Reported incidence rates of work-related sexual harassment in the United States: Using meta-analysis to explain reported rate disparities

This study presents a meta-analyic review of the incidence of sexual harassment in the U.S. The impact of 3 main moderator variables (type of survey used, sampling technique, and the type of work environment in which the study was conducted) on the reported incidence rate was estimated by cumulating incidence rates reported in the literature. Results show that directly querying the respondents about whether or not they experienced sexual harassment (vs. using questionnaires that listed behaviors believed to constitute sexual harassment), and employing probability-sampling techniques (vs.convenience sampling), led to substantially lower estimates of sexual harassment incidence. In addition, the results suggest that sexual harassment is more prevalent in organizations characterized by relatively large power differentials between organizational levels. Based on more than 86,000 respondents from 55 probability samples, on average, 58% of women report having experienced potentially harassing behaviors and 24% report having experienced sexual harassment at work.
Author: 
Ilies,Remus
Hauserman,Nancy
Schwochau,Susan
Stibal,John
Reprint Status: 
IN FILE
Start Page: 
607
End Page: 
631
Journal/Periodical Name: 
Personnel Psychology
Volume: 
56
Issue: 
3
Abstract: 
The focus of this meta-analysis was to examine methodological and organizational factors that affect incidence rates of sexual harassment within the workplace and to present cumulative estimates of incidence rates. Specifically, researchers investigated the extent of sexual harassment, as measured by direct query and behavioral experiences, as well as the extent of the difference in incidence, as estimated by the use of these two sampling methods. Yet another auxiliary goal for researchers involved comparing possible differences between convenience and probability samples. Lastly, researchers hypothesized that structured bureaucratic organizations would tend to have more sexual harassment than organizations that are not as hierarchical. Results revealed that measures focused on assessing sexual harassment through direct questioning, combined with probability sampling, led to considerably lower estimates of sexual harassment incidence when compared to convenience sampling and measures using questionnaires that listed behaviors believed to constitute sexual harassment. Furthermore, findings suggest differences in reported incidence based on work location, with academia averaging the lowest on direct query sexual harassment while military samples averaged the highest. By combining multiple studies, researchers hope to further expand on research pertaining to sexual harassment.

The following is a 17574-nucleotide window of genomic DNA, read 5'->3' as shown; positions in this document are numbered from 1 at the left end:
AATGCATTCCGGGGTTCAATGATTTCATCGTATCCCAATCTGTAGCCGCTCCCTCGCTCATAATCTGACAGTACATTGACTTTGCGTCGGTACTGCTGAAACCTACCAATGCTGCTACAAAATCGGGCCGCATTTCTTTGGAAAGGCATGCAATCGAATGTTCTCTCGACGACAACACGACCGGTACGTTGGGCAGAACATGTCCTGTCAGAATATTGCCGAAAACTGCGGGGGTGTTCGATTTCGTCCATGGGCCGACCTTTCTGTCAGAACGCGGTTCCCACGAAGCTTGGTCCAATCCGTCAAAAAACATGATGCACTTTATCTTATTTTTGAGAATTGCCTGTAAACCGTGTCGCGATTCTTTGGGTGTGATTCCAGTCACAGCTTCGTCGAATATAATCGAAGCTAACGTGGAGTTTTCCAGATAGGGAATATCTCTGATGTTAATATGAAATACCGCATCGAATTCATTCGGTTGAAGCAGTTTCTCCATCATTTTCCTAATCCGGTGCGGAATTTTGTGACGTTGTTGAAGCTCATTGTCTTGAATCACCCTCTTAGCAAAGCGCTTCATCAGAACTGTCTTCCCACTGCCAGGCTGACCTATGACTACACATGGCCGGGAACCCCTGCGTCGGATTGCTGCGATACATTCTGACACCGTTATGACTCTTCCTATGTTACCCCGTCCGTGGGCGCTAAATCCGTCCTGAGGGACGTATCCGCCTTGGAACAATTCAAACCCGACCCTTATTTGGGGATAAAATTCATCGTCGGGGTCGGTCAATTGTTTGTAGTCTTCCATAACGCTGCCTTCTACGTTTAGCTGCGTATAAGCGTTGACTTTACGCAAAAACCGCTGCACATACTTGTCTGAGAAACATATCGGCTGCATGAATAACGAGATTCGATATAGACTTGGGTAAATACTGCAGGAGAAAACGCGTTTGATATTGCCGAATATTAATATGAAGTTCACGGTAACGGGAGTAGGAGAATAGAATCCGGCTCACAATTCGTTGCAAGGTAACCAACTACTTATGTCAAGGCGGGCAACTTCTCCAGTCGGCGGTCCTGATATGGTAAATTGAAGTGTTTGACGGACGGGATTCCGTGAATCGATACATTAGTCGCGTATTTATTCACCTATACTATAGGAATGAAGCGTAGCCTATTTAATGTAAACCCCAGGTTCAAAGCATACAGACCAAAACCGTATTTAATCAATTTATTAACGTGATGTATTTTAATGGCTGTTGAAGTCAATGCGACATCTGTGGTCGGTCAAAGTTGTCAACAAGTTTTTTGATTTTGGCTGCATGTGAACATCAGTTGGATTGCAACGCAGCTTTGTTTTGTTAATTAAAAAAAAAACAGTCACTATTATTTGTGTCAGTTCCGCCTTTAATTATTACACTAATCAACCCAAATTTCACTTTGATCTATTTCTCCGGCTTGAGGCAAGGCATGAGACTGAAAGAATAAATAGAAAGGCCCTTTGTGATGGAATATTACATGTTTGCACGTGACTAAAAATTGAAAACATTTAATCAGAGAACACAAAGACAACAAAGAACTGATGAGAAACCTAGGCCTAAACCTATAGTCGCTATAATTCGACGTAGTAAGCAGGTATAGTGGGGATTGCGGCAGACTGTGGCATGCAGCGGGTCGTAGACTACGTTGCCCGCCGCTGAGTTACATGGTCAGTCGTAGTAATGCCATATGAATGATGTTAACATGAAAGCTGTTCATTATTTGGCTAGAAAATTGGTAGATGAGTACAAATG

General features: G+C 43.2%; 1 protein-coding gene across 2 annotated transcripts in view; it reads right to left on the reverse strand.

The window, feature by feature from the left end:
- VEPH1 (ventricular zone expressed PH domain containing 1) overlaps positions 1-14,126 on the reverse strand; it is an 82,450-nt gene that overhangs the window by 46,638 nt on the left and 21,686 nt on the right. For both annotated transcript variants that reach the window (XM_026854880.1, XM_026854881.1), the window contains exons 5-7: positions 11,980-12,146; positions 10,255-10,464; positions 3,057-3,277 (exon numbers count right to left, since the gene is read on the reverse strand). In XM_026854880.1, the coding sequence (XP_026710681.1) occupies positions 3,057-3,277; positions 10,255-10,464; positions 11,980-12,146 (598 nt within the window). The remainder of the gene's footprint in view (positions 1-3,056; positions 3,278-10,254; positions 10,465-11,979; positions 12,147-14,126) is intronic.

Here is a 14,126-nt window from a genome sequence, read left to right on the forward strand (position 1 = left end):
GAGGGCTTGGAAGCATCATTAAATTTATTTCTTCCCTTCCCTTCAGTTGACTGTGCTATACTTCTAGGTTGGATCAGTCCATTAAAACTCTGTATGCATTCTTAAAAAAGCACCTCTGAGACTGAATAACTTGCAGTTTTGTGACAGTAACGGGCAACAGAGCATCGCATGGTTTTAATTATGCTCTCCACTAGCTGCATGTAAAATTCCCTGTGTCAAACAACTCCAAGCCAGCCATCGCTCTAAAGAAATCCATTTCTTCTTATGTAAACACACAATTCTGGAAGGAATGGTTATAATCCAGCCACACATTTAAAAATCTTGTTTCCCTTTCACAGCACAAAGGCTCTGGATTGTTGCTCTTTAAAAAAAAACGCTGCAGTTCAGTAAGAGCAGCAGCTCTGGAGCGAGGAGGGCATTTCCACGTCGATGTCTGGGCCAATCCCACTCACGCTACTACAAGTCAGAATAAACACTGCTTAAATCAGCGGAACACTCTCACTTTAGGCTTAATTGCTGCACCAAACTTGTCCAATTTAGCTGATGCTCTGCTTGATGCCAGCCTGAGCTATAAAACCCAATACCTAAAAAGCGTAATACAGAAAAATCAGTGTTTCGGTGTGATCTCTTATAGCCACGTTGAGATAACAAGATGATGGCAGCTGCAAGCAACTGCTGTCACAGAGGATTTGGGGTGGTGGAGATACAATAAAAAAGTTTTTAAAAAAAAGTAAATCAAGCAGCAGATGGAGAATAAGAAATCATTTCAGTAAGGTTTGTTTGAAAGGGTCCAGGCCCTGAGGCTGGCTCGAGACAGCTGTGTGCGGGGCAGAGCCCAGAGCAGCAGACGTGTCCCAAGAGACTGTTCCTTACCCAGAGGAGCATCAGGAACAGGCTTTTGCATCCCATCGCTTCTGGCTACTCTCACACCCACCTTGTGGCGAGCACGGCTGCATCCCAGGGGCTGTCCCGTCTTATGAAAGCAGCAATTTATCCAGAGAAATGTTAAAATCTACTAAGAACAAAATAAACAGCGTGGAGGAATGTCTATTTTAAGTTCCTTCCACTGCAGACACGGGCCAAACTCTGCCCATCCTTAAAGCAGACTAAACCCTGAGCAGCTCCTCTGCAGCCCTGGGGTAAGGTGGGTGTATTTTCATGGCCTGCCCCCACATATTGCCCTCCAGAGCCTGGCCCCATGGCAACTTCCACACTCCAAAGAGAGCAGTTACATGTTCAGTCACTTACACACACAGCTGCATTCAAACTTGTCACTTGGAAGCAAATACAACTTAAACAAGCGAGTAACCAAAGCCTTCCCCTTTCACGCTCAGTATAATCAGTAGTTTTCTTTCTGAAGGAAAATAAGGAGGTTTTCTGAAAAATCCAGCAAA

Topic Areas: 
Disclosure; harassment; prevalence
Reference Type: 
JOUR
Reference ID: 
1933
Publication Date: 
2003/Autumn